What do you do?
Carl Pope is Executive Director of the Sierra Club. Since Pope’s appointment in 1992, Sierra Club has added 150,000 new members, bringing the total membership to 700,000. Pope has a distinguished record of environmental activism and leadership.
Prior to his work with the Sierra Club, Pope served on the Boards of the California League of Conservation Voters, Public Voice, National Clean Air Coalition, California Common Cause and Public Interest Economics, Inc. He is the co-author of Strategic Ignorance: Why the Bush Administration Is Recklessly Destroying a Century of Environmental Progress, and other books including Hazardous Waste in America and Sahib, an American Misadventure in India. Pope was educated at Harvard University and spent two years in the Peace Corps in India on graduation.
Question: Beyond a simple title, how would you describe what you do?
Carl Pope: Well hmm. That’s a good question. I mean I can tell you what I do on a daily basis. I can tell you . . . I mean I raise money. I talk to the media. We’ve got 800,000 members; 34,000 active volunteers; 450 staff people. I’m kind of the mahout who sits on top of the elephant with this thing in my hand called an ankus. And I poke the elephant in the left ear if I want it to go right. And maybe the elephant goes right and maybe it doesn’t. And I’m not in charge of the elephant. I’m quite clear on that. The elephant’s a lot bigger than I am. But I think that my craft is how you take public values and the attitudes and temperaments of leaders in our democracy and make those leaders do what the public wants, whether or not it’s for that reason or not. I mean my job is to take what the public wants government to do and somehow cajole government into doing it. And that’s an imperfect craft, and the last couple of years have been interesting. A lot of things that were pretty predictable have gotten much less predictable.
Recorded on: 9/27/07
Directing the Sierra Club is a bit like driving an elephant, says Carl Pope.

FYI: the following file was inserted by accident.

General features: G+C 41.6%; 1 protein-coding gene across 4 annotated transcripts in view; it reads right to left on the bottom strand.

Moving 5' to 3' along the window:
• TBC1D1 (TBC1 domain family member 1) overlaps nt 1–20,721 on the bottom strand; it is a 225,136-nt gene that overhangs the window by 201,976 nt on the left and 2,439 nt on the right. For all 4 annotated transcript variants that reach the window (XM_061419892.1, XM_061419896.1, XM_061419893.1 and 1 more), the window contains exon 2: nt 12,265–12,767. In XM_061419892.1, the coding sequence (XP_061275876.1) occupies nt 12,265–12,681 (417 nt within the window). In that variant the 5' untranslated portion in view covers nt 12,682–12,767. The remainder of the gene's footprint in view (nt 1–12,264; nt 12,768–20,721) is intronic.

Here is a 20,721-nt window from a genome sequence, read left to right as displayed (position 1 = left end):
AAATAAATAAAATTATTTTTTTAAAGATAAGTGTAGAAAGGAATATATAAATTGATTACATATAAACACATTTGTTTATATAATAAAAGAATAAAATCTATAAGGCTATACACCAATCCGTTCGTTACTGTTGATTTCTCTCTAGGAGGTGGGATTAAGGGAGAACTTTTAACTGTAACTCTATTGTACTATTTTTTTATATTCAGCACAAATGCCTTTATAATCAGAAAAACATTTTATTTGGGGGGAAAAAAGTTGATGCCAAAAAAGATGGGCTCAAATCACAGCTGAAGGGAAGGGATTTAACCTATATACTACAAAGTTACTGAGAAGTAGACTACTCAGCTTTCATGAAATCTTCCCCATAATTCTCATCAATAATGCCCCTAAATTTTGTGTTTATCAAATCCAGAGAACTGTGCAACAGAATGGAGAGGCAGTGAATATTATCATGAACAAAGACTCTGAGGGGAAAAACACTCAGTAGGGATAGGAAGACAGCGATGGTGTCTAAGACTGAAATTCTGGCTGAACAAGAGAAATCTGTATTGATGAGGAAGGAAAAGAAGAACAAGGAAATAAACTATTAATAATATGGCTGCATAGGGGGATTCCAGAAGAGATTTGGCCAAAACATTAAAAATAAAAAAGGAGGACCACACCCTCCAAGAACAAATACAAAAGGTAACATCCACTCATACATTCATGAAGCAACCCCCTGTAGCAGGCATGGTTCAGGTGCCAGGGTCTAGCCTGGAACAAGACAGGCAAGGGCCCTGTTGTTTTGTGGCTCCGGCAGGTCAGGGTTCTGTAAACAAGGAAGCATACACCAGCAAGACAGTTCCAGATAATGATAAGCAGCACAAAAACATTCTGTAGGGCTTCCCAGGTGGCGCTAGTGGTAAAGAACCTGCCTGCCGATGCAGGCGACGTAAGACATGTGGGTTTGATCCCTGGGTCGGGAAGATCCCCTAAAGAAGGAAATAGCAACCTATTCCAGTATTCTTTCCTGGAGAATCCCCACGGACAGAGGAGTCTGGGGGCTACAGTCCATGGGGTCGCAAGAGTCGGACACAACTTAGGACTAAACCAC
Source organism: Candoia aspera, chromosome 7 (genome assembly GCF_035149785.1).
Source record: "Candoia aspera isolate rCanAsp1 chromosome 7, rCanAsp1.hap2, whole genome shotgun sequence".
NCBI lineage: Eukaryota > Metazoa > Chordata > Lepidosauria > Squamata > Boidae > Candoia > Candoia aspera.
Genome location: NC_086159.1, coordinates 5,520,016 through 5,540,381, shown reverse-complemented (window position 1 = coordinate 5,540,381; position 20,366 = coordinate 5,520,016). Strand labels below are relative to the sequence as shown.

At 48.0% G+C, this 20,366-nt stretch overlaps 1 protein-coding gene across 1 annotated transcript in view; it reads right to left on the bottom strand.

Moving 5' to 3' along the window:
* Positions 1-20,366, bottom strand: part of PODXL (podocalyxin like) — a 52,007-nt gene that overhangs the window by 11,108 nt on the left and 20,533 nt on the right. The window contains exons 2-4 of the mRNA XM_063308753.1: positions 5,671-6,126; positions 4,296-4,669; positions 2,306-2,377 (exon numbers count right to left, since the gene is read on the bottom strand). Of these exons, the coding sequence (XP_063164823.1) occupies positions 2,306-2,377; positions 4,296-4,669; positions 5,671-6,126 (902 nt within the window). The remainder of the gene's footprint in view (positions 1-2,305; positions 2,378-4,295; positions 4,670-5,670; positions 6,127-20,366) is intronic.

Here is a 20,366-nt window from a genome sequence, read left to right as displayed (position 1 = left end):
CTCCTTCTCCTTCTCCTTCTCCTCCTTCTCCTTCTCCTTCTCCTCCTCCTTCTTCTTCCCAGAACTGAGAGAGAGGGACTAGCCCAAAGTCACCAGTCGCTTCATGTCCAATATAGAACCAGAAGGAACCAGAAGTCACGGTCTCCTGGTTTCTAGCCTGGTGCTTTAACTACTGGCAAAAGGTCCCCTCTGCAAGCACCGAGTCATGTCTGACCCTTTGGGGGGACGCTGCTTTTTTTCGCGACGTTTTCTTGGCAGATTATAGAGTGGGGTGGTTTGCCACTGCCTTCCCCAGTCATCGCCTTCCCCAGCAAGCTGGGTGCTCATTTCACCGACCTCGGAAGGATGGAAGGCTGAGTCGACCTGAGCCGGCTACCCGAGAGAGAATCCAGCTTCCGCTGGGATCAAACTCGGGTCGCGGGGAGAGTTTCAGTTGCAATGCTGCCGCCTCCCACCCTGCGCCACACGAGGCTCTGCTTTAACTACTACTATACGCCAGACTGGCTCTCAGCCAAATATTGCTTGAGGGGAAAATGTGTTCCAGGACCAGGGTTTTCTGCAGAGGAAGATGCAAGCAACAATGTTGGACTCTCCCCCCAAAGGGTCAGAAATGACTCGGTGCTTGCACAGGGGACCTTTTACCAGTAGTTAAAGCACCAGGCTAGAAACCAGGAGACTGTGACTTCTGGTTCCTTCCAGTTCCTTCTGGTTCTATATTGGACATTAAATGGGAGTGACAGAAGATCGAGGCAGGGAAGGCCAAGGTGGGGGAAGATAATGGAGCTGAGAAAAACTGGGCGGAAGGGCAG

These five main food groups are important for your brain's health and likely to boost the production of feel-good chemicals.
We all know eating “healthy” food is good for our physical health and can decrease our risk of developing diabetes, cancer, obesity and heart disease. What is not as well known is that eating healthy food is also good for our mental health and can decrease our risk of depression and anxiety.
Infographics show the classes and anxieties in the supposedly classless U.S. economy.
For those of us who follow politics, we’re used to commentators referring to the President’s low approval rating as a surprise given the U.S.'s “booming” economy. This seeming disconnect, however, should really prompt us to reconsider the measurements by which we assess the health of an economy. With a robust U.S. stock market and GDP and low unemployment figures, it’s easy to see why some think all is well. But looking at real U.S. wages, which have remained stagnant—and have, thus, in effect gone down given rising costs from inflation—a very different picture emerges. For the 1%, the economy is booming. For the rest of us, it’s hard to even know where we stand. A recent study by Porch (a home-improvement company) of blue-collar vs. white-collar workers shows how traditional categories are becoming less distinct—the study references "new-collar" workers, who require technical certifications but not college degrees. And a set of recent infographics from CreditLoan capturing the thoughts of America’s middle class as defined by the Pew Research Center shows how confused we are.
SMARTER FASTER trademarks owned by The Big Think, Inc. All rights reserved.